SharePoint 2010 and Silverlight 4.0
The introduction of SharePoint 2010 has many very useful enhancements that make
real world creation of SharePoint sites much easier than in previous versions.
For a more complete list of some of these enhancements, you can read the
February newsletter, located here. In this newsletter, I would like to explore
one of the ways in which Silverlight developers can embed their Silverlight 4.0
applications into SharePoint pages. This technique will give you all of the UI
flexibility of Silverlight, bundled in a package to easily utilize SharePoint
2010 lists. Introducing, the SharePoint 2010 Client Object Model.
It’s all about the data!
Silverlight 4.0 has received much attention from the development community for
its extremely customizable user interface and the power of XAML (transitions,
browser independence, etc). Do you want a checkbox inside of a TreeView? How
about having that TreeView inside of a ListBox? Silverlight will let you do that
Unfortunately, Silverlight has for much of its life cycle been underutilized in
LOB applications. The addition of RIA services bridged this gap somewhat, and
now with the addition of the SharePoint 2010 Client Object Model there is
another way to easily get the data you need into the UI that you want.
So, what is the plan?
Getting access to SharePoint 2010 data from your Silverlight 4.0 application is as simple as the following 4 steps:
- Create a list in SharePoint 2010 on or under the site that you wish to access it from.
- Create 2 new projects inside of Visual Studio 2010.
- The first project will be an Empty SharePoint Project. Inside of the project you will create a new web-part, a
new feature, and a new module to describe and assist with deployment of the feature being created.
Within the WebPart code file, you will need to add code to dynamically create the object tag. You can find the code for this object tag in the optional website created in the next step.
This HTML is from the .Web application
You will need to add a line to the object tag for the Initial Parameters.
The value of this element will be the URL for the SharePoint site that contains the list created in the first step.
Creating the post build task on the Silverlight project below will cause the XAP file to be inserted under the new Module.
Show all files under this module, and include the XAP file in your project.
This will cause the Elements.XML file to be automatically modified to include the path information for the XAP file.
Becomes this code in the WebPart code file…
- Create a new Silverlight 4.0 project. During the creation of this project, you will be prompted to add an additional
Web application to host the Silverlight application. You don’t really need this project, but it does provide valuable benefits
should you decide to create it.
- It provides the object tag that you will need to construct for the WebPart created above.
- It provides another way to debug you Silverlight application without using SharePoint for debugging.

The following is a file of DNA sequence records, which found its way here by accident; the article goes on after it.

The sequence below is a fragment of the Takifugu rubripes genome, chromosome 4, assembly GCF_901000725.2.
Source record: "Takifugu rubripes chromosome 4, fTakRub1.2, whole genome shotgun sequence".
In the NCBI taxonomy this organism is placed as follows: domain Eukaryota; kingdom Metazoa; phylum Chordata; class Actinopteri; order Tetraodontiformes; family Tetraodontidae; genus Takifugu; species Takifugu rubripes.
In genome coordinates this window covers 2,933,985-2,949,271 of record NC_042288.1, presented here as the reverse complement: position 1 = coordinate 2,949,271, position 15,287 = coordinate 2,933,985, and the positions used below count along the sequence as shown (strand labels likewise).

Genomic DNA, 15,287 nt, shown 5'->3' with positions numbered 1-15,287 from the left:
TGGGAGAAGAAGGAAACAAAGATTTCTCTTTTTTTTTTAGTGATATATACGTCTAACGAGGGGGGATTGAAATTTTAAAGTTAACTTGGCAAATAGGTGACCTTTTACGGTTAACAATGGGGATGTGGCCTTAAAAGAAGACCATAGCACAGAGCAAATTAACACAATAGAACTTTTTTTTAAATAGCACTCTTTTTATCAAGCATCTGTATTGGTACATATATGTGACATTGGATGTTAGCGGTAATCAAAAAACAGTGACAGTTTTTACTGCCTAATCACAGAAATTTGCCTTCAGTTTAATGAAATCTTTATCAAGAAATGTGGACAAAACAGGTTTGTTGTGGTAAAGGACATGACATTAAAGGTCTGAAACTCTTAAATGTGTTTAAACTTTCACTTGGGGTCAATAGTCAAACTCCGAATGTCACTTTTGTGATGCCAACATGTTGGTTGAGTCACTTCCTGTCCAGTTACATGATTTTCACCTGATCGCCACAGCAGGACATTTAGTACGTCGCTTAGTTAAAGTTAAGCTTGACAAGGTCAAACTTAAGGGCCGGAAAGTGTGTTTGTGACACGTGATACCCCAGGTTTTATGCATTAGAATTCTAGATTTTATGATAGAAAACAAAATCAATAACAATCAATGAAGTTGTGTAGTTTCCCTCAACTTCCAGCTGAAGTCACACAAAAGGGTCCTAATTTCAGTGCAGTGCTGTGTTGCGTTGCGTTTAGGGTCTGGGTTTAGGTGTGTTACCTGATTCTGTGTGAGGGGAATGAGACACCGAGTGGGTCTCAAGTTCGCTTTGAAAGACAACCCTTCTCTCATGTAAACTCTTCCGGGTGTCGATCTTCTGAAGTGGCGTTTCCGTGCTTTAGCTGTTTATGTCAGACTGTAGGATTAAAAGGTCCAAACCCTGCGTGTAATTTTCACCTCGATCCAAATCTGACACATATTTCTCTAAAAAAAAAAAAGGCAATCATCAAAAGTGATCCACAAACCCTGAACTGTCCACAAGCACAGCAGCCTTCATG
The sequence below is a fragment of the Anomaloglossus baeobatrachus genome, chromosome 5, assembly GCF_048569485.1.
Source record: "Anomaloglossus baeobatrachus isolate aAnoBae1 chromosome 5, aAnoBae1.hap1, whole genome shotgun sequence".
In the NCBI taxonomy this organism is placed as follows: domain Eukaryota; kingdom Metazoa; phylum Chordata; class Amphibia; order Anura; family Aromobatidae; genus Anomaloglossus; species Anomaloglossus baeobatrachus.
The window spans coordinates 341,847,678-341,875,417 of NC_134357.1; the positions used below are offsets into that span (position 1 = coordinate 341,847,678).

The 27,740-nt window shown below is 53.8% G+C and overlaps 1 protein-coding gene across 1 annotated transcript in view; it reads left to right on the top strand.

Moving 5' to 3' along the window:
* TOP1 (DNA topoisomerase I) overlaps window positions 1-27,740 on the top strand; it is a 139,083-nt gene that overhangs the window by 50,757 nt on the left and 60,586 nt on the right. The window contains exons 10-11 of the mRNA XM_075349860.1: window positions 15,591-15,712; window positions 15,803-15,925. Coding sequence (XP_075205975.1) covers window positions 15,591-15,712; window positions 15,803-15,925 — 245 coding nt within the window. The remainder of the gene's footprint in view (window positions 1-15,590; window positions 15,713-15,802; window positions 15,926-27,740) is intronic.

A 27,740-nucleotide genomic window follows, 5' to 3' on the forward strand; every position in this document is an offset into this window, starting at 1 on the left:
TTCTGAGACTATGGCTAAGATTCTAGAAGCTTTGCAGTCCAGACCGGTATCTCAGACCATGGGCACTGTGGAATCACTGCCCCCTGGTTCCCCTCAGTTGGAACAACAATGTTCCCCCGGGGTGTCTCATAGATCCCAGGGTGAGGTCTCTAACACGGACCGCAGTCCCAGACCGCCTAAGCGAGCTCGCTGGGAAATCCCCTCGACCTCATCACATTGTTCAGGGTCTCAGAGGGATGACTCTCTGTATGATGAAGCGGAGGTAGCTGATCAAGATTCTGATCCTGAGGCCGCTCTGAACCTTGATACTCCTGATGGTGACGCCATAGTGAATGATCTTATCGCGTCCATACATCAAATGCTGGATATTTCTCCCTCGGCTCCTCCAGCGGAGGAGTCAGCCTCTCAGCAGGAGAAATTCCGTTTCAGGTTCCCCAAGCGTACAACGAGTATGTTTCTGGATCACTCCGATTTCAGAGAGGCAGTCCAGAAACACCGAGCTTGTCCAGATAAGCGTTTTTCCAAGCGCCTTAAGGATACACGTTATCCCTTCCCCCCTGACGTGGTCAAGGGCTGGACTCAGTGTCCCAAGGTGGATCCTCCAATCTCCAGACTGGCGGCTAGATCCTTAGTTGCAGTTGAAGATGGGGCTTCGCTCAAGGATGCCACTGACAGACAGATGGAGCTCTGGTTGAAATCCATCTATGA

Once you have created the new Silverlight project, reference the SharePoint 2010 client object model library. The libraries referenced are located in C:\Program Files\Common Files\Microsoft Shared\Web Server Extensions\14\TEMPLATE\LAYOUTS\ClientBin
Create a post-build event to copy the XAP file created in this project into the same directory as the Module created in the SharePoint project in the previous step.
Include this XAP file in the SharePoint project and delete the sample.txt file that was created for you when you created the new module.
Pull the data from the client object model library into one of your own objects within your Silverlight application. This can be accomplished with some pretty simple code utilizing the camlQuery object from the Client Object Model.
The ClientContext.ExecuteQueryAsync method will return a list of IEnumerable<ListItem> obejcts which you will need to translate into your own list of objects.
You will need to create two method signatures for handling the results of the camlQuery; one for success and one for failure.
Below is a screenshot of each of these methods. In the success method I have included the code for enumerating each item and adding the FullName field from the SharePoint collection to my list of items.
Once you have the data within your Silverlight application, you are free to utilize it in any way you see fit within your application. Generally, the data will be extracted from the IEnumerable that is returned from the camlQuery, and inserted into a custom collection for the Silverlight application. It is then generally bound to a control for display. You could also choose to modify the data within your Silverlight application and submit those changes back to the SharePoint list.
After testing the functionality of your Silverlight application, you simply need to deploy the SharePoint project by choosing Build | Deploy. The WSP file should contain all of the necessary libraries to successfully deploy and run the Silverlight web-part in the sandbox environment.
There are a few moving parts, but as far as plans go; this one is pretty straight forward. There are more options available for updating SharePoint data from your Silverlight application, and responding to changes in SharePoint data within your Silverlight application, but those conversations are part of a different day, and require a slightly different plan.
Contact Deliveron to learn more about how you can invest in a Silverlight implementation that not only leverages your
existing investment in Microsoft products but produces real business value.